In FrontFour Capital Group LLC v. Taube, C.A. No. 2019-0100-KSJM (Del. Ch. Mar. 11, 2019), the Delaware Court of Chancery found that, due to their conduct in connection with two mergers of affiliated entities, controlling stockholders and special committee members breached their fiduciary duties to target stockholders under the entire fairness standard of review and failed to provide certain material disclosures to stockholders.
In June 2018, Brook and Seth Taube (the “Taube Brothers”) proposed to combine Medley Management, Inc. (“Medley Management”), an asset management firm that they founded and majority owned, with two affiliated business development corporations advised by Medley Management: Medley Capital Corporation (“Medley Capital”) and Sierra Income Corporation (“Sierra”). As part of the proposed mergers, Medley Management stockholders were to receive cash and stock representing a 100% premium to the company’s trading price, while Medley Capital stockholders were to receive only shares of Sierra stock providing no premium. Medley Management’s senior executives would receive lucrative employment contracts and inside directors of Medley Capital’s board would receive both compensation for their interests in Medley Management and enhanced compensation packages.
Following the announcement of the mergers, FrontFour Capital Group LLC and FrontFour Master Fund, Ltd. (collectively, “FrontFour”) filed an action. FrontFour’s complaint set forth three causes of action. First, FrontFour alleged that the Taube Brothers and Medley Capital’s special committee breached their fiduciary duties to FrontFour and Medley Capital stockholders in connection with the approval of the mergers. Second, FrontFour contended that Medley Capital’s public disclosures failed to provide several categories of information material to stockholders in voting on the mergers. Third, FrontFour alleged that Sierra had aided and abetted the other defendants’ breaches of fiduciary duty.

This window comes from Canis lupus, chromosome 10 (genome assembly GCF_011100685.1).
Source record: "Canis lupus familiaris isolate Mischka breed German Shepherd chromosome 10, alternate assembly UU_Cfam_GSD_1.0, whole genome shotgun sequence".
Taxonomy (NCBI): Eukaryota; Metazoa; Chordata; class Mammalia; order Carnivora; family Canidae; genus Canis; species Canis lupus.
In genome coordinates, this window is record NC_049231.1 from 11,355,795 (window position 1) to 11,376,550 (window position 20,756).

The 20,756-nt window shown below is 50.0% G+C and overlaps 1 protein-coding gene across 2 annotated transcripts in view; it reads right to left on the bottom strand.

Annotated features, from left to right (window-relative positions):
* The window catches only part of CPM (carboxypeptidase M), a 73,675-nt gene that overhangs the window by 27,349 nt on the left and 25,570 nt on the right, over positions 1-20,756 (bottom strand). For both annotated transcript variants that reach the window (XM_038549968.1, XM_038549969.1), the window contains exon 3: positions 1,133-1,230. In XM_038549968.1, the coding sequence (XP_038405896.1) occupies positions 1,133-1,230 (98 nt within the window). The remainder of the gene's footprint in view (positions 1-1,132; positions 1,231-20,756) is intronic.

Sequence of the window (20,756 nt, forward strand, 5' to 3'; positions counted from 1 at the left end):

With regard to FrontFour’s first claim, the Court noted that entire fairness review is triggered “when the board labors under actual conflicts of interest,” such as when a controlling stockholder stands on both sides of a challenged transaction or when a controlling stockholder competes with the minority stockholders for consideration. In determining whether a minority stockholder (such as the Taube Brothers) exercises de facto control, the Court stated that a plaintiff may show either that (i) the stockholder “actually dominated and controlled the majority of the board generally”; or (ii) the stockholder “actually dominated and controlled the corporation, its board or the deciding committee with respect to the challenged transaction.” Here, the Court held that FrontFour had met its burden of proving that at least 50% of Medley Capital’s special committee members were not “independent” from the Taube Brothers when negotiating the mergers because they “willfully deferred to their authority.” Accordingly, the Court applied the entire fairness standard of review.